William Eichler 01 April 2021

Pre-paid card firms supplying councils acted ‘as a cartel’, regulator says

Pre-paid card firms supplying councils acted ‘as a cartel’, regulator says image

Three out of five firms that issue councils with pre-paid cards have admitted to breaching competition rules and agreed to pay maximum penalties totalling over £32m.

The Payment Systems Regulator (PSR) has alleged that Mastercard, allpay, APS, PFS and Sulion engaged in anti-competitive behaviour by agreeing not to poach each other’s clients.

The case relates to pre-paid cards that are used by local authorities to distribute welfare payments to vulnerable members of society.

The regulator alleges that there were two infringements of the Competition Act 1998 that took the form of market sharing or customer allocation. One lasted between 2012 and 2018 and involved all five parties and the other was between 2014 and 2016 and involved APS and PFS.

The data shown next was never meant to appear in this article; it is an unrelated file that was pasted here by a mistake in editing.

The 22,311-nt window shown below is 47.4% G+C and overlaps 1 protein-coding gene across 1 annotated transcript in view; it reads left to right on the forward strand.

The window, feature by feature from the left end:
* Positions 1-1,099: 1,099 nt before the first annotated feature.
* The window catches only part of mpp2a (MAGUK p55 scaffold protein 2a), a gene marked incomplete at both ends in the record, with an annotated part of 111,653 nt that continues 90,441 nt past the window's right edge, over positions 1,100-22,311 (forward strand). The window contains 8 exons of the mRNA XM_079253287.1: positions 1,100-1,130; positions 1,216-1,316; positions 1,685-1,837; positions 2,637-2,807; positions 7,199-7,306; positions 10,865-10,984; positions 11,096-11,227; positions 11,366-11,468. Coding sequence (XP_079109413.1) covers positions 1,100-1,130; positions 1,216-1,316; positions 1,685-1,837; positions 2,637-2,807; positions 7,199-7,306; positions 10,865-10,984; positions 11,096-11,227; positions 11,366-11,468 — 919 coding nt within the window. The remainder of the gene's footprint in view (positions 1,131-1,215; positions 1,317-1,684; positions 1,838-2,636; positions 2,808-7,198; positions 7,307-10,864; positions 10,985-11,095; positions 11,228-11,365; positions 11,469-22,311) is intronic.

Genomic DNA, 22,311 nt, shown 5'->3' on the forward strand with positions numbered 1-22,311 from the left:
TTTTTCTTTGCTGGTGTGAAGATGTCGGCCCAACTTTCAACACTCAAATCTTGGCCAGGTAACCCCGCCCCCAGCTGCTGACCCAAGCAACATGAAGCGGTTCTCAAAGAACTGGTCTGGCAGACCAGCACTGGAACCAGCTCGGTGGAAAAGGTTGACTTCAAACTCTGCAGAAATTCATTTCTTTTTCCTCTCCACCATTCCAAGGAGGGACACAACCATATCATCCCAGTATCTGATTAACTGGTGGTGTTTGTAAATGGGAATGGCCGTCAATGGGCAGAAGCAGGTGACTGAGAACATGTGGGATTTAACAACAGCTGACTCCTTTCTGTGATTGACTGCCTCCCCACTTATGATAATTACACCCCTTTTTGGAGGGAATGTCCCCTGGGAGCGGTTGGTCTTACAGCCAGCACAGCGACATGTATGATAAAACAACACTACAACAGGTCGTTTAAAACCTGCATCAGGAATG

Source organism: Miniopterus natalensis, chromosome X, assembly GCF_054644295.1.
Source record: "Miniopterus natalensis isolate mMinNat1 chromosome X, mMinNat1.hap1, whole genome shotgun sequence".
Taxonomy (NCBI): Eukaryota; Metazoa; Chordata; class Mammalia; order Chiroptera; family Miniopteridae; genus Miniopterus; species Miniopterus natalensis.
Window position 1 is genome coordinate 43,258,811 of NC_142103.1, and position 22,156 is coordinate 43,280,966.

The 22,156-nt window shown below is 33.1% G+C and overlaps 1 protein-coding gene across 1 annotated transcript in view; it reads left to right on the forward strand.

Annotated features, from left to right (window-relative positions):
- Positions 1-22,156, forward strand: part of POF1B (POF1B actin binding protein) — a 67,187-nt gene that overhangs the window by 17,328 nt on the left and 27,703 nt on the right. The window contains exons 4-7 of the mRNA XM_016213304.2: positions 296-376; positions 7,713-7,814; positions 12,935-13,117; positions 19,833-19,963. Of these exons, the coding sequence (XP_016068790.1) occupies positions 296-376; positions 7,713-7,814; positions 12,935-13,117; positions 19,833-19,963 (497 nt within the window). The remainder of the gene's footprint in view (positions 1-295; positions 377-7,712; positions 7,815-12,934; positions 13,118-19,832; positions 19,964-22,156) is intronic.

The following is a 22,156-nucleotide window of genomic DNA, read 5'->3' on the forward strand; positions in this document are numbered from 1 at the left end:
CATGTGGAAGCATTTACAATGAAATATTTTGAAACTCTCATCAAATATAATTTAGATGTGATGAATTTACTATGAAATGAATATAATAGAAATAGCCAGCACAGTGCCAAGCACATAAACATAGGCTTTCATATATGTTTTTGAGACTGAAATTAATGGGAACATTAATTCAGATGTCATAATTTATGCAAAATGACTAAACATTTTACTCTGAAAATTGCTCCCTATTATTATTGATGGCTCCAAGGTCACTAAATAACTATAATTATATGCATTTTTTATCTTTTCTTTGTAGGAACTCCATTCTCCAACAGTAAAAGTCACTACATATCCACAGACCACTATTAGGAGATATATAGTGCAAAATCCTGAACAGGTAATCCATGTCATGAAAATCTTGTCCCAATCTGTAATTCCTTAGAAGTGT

Chris Hemsley, managing director of the PSR, commented: ‘Pre-paid card services, like these, can provide significant benefits to local authorities as one way to make welfare payments to some of the most vulnerable people in society.

‘By colluding in this way, we consider the parties were acting as a cartel. Because of the reduced competition local authorities may have been missing out on an alternative supplier or products that were either cheaper or better suited to both their needs and the needs of those using the pre-paid cards.

‘Collusion in payments is absolutely unacceptable. Where we see it happening, we will take action, stop it, and seek to impose significant penalties.’

Mastercard, allpay and PFS agreed to settle last month and admitted that they took part in the alleged anticompetitive arrangement. Should the PSR ultimately conclude that there have been infringements, the three companies have agreed to pay fines of £32m.

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